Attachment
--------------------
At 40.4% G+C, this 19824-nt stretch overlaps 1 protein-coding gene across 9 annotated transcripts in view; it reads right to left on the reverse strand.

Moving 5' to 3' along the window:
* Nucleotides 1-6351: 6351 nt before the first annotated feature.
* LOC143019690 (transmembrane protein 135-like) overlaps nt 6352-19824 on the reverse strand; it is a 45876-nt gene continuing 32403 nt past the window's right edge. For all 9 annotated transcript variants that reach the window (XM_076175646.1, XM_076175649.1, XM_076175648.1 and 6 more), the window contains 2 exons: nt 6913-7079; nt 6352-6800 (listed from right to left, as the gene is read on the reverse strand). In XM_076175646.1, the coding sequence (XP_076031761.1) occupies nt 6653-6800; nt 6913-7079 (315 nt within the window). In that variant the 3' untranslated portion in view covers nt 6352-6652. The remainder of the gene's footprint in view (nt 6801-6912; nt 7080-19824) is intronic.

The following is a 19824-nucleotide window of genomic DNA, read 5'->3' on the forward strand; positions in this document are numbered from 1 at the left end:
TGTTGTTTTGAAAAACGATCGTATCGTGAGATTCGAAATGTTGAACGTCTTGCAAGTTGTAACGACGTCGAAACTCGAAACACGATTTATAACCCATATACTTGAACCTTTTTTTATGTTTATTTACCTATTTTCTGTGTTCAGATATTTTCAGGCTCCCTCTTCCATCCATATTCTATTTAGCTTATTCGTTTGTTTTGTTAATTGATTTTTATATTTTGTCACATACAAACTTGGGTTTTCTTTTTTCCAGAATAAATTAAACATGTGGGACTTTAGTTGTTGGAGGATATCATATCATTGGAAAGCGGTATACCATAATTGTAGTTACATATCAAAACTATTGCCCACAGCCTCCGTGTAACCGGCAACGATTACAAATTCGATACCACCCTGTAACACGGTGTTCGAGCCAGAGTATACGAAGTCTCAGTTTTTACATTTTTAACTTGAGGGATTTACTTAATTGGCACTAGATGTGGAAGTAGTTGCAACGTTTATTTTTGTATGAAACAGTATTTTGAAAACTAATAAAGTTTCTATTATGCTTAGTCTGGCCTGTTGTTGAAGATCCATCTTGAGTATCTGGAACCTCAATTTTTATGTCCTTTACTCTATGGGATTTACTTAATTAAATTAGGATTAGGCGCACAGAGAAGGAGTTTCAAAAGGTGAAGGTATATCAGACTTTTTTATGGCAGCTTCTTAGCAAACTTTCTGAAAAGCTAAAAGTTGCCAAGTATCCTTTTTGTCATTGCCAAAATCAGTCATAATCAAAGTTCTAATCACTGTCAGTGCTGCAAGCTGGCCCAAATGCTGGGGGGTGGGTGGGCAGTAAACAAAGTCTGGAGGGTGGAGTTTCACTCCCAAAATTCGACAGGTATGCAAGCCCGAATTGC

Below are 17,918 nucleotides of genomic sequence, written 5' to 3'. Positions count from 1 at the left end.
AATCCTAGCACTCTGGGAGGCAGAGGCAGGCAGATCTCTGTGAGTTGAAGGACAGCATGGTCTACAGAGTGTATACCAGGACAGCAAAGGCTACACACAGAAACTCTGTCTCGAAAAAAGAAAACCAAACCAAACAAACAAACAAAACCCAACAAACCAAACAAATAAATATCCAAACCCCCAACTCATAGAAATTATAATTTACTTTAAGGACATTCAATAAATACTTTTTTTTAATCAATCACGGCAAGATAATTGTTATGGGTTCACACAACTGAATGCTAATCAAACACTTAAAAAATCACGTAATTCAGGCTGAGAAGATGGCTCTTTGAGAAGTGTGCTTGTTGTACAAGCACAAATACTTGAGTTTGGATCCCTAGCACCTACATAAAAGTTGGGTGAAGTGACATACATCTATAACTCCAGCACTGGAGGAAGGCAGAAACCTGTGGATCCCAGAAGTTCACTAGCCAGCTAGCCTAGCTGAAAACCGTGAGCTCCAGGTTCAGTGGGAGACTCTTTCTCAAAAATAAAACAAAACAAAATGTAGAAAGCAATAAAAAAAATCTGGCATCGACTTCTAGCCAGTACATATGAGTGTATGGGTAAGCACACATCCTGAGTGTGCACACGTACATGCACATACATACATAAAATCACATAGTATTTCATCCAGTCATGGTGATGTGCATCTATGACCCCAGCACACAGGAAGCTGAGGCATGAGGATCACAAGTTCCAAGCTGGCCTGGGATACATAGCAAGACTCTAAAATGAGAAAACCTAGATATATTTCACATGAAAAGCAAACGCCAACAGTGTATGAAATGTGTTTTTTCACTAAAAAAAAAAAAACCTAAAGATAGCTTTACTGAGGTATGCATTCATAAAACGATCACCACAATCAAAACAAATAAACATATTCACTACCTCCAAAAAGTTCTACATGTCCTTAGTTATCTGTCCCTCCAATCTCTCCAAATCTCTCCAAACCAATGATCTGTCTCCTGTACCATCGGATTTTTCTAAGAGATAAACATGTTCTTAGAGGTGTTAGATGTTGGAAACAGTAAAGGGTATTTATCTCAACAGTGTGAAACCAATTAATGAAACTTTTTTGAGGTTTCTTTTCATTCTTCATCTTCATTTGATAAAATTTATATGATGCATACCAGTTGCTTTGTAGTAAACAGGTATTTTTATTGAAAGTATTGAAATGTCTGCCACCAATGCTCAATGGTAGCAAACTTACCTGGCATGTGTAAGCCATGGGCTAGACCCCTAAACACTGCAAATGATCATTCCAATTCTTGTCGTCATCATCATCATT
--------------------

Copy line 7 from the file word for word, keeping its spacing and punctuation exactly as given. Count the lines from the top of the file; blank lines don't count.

Below are 17,918 nucleotides of genomic sequence, written 5' to 3'. Positions count from 1 at the left end.